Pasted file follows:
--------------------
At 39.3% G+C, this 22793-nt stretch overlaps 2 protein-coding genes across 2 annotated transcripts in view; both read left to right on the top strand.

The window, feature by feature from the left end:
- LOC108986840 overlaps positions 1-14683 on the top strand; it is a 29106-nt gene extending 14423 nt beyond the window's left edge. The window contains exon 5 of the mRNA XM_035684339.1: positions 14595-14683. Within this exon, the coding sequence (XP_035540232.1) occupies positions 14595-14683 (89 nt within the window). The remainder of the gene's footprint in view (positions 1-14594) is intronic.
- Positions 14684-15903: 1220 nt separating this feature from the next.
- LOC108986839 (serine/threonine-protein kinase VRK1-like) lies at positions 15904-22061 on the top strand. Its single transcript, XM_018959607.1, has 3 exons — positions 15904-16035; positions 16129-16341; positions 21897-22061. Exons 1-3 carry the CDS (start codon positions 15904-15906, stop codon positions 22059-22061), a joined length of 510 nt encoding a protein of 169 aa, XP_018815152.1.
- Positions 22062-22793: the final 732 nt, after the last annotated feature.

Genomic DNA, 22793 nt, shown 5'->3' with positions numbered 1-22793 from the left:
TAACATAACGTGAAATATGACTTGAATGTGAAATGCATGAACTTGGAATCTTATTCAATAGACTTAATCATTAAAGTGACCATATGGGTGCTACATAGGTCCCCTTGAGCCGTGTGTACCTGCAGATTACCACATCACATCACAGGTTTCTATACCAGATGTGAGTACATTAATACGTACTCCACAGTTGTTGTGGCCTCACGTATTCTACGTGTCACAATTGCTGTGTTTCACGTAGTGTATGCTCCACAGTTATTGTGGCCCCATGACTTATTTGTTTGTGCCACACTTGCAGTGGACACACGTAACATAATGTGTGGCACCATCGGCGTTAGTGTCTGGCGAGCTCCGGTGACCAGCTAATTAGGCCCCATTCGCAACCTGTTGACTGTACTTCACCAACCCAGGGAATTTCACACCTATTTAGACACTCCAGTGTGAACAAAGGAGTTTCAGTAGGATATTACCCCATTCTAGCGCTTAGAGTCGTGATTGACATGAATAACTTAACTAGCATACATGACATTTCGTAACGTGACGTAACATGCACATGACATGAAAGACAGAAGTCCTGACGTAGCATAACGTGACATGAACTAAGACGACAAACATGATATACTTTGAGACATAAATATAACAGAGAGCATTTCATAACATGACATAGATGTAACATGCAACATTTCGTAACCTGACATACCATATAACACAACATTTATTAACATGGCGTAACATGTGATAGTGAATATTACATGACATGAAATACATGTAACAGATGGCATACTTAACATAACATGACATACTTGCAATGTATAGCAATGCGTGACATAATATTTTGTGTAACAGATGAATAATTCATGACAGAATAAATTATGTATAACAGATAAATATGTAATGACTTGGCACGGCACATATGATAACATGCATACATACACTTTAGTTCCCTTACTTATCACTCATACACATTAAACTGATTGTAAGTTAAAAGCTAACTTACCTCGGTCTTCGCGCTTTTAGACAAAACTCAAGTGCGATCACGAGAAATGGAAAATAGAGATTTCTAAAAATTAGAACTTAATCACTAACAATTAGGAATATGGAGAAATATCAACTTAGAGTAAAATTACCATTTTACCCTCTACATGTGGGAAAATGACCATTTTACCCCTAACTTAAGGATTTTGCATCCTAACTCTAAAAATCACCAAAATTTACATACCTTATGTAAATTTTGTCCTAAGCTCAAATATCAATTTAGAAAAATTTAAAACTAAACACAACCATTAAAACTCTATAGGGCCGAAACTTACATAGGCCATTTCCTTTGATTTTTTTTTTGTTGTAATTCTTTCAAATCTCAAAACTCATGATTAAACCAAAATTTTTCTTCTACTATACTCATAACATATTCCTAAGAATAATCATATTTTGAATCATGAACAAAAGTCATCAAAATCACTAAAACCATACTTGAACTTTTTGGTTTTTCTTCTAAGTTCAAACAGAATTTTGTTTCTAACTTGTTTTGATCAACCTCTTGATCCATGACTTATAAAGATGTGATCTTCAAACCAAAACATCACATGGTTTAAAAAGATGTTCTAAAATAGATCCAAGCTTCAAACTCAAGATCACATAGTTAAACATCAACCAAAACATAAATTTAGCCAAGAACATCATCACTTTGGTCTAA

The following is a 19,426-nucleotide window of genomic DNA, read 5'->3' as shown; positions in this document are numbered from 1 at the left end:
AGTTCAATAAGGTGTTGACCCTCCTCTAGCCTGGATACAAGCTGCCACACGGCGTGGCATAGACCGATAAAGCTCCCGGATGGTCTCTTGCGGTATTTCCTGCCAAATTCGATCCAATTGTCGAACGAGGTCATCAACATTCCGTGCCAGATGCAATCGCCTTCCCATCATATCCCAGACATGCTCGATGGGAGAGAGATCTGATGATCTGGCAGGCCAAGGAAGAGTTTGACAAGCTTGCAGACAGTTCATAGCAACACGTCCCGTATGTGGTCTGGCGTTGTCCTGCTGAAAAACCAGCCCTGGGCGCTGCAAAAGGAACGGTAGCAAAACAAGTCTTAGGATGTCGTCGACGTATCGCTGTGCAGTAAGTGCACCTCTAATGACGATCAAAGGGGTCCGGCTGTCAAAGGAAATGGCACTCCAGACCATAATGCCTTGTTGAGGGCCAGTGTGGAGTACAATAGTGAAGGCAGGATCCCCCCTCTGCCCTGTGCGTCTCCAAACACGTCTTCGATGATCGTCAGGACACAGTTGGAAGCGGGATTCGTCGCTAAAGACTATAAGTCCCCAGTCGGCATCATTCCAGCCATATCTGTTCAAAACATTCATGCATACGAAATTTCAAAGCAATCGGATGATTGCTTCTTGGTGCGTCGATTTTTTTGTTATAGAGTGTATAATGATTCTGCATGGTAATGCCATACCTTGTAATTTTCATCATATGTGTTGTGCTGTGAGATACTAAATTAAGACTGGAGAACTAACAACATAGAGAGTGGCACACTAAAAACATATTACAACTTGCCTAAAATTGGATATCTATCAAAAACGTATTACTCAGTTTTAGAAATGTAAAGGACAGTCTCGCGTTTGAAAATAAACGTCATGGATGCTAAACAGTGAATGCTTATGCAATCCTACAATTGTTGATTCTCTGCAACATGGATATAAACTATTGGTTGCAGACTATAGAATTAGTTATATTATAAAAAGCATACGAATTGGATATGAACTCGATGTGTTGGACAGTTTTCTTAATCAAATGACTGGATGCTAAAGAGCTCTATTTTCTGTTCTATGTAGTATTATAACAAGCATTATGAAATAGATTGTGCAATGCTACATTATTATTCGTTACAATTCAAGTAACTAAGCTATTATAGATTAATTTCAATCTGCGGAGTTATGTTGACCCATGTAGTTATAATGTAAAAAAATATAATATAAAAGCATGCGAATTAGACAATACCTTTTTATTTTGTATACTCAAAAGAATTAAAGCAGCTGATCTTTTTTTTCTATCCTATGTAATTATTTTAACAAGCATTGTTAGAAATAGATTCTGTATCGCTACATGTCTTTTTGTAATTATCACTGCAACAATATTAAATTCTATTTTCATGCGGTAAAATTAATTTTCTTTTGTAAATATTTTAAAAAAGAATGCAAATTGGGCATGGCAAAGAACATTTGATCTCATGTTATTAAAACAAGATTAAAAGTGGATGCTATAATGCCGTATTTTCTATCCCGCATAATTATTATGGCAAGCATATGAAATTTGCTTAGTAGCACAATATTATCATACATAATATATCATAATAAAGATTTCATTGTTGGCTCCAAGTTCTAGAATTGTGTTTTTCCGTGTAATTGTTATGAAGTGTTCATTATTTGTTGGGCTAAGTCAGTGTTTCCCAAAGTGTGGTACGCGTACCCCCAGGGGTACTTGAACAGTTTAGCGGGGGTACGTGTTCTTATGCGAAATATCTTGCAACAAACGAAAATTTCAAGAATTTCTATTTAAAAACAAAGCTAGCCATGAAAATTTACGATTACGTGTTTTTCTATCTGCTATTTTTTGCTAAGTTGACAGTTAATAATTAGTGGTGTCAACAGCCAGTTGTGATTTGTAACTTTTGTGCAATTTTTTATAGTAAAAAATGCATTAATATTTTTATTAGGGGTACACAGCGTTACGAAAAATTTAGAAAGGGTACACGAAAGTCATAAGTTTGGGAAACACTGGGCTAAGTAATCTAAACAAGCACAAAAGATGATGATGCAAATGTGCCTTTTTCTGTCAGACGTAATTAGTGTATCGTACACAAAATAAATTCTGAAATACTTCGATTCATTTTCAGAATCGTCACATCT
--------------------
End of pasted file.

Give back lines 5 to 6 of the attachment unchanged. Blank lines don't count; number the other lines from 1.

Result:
- LOC108986839 (serine/threonine-protein kinase VRK1-like) lies at positions 15904-22061 on the top strand. Its single transcript, XM_018959607.1, has 3 exons — positions 15904-16035; positions 16129-16341; positions 21897-22061. Exons 1-3 carry the CDS (start codon positions 15904-15906, stop codon positions 22059-22061), a joined length of 510 nt encoding a protein of 169 aa, XP_018815152.1.
- Positions 22062-22793: the final 732 nt, after the last annotated feature.